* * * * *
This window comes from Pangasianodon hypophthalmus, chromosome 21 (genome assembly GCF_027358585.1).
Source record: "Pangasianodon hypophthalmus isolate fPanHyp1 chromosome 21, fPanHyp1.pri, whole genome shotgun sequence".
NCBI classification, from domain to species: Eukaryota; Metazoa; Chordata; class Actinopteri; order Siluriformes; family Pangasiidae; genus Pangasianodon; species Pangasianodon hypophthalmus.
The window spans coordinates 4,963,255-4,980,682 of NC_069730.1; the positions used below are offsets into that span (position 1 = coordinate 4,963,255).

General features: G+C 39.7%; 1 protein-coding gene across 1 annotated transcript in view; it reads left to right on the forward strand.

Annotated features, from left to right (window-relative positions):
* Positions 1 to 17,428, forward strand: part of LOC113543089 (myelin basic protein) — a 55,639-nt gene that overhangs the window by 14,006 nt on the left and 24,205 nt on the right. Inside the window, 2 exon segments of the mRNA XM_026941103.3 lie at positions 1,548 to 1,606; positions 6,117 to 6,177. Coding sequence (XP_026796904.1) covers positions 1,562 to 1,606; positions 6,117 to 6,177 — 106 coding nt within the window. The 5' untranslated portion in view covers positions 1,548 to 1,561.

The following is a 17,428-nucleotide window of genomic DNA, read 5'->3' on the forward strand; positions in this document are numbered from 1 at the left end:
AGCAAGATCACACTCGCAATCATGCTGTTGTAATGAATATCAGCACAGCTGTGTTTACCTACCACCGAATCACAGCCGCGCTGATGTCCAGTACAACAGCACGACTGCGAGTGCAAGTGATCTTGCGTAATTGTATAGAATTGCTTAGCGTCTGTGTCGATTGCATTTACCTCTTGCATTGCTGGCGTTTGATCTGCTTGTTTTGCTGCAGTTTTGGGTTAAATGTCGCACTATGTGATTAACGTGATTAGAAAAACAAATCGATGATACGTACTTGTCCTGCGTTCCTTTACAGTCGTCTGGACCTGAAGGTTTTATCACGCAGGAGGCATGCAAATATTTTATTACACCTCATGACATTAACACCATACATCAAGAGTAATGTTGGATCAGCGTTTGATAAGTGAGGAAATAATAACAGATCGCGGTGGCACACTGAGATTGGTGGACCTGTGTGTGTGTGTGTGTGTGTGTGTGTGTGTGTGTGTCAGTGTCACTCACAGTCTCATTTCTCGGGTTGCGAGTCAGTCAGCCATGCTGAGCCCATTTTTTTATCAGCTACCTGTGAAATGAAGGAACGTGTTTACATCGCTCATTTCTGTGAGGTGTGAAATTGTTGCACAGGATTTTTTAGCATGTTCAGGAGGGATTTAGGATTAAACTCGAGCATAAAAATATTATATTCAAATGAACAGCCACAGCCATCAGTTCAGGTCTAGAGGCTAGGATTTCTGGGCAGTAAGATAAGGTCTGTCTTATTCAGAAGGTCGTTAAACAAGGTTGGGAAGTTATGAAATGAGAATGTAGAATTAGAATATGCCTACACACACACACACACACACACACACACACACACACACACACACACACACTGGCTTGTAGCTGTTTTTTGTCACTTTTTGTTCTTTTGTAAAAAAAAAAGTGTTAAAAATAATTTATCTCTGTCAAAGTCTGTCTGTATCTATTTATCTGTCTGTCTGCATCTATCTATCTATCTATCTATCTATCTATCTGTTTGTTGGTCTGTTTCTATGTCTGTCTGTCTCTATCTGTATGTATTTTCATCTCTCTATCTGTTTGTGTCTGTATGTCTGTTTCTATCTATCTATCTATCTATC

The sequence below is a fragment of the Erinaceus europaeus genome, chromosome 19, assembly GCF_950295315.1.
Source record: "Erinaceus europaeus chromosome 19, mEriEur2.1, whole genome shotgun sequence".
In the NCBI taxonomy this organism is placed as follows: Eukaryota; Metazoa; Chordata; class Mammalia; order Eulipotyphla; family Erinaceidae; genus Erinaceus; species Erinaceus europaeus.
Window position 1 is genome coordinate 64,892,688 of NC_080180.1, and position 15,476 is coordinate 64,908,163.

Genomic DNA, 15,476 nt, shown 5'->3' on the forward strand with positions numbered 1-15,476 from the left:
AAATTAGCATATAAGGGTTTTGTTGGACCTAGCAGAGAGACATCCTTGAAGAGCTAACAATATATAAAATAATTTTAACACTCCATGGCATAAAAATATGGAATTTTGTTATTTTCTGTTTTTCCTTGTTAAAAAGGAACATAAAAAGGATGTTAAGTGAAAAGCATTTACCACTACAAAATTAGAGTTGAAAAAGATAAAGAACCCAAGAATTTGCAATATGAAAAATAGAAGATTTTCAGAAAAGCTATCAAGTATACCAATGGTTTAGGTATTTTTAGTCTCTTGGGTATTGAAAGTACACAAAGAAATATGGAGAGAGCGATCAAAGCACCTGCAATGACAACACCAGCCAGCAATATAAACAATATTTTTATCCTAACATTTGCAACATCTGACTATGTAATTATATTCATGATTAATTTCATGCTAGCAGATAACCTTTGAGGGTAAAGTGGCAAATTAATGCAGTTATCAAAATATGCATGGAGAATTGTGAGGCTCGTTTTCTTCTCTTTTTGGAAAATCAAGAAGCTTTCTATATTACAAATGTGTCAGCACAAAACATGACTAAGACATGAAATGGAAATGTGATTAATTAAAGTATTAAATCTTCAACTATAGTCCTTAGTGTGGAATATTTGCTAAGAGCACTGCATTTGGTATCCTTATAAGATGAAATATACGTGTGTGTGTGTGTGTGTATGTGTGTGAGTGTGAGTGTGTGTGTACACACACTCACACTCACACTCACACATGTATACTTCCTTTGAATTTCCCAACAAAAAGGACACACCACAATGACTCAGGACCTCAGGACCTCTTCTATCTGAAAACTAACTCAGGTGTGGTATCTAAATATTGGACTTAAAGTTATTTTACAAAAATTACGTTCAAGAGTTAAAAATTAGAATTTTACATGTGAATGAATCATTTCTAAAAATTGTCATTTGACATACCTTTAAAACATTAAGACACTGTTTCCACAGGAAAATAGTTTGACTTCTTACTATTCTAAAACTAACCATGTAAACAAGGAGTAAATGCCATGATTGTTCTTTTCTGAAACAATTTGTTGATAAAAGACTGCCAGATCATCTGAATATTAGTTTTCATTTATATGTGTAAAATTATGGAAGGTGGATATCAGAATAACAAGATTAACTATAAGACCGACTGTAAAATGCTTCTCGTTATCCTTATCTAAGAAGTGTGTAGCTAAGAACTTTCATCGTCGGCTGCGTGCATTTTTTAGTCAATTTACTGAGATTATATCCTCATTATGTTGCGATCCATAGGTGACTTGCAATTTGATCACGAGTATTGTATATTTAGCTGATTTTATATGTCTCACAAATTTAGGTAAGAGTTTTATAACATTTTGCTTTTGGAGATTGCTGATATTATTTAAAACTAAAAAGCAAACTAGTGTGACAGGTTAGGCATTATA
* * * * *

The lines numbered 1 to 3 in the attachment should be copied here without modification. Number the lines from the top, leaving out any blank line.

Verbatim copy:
This window comes from Pangasianodon hypophthalmus, chromosome 21 (genome assembly GCF_027358585.1).
Source record: "Pangasianodon hypophthalmus isolate fPanHyp1 chromosome 21, fPanHyp1.pri, whole genome shotgun sequence".
NCBI classification, from domain to species: Eukaryota; Metazoa; Chordata; class Actinopteri; order Siluriformes; family Pangasiidae; genus Pangasianodon; species Pangasianodon hypophthalmus.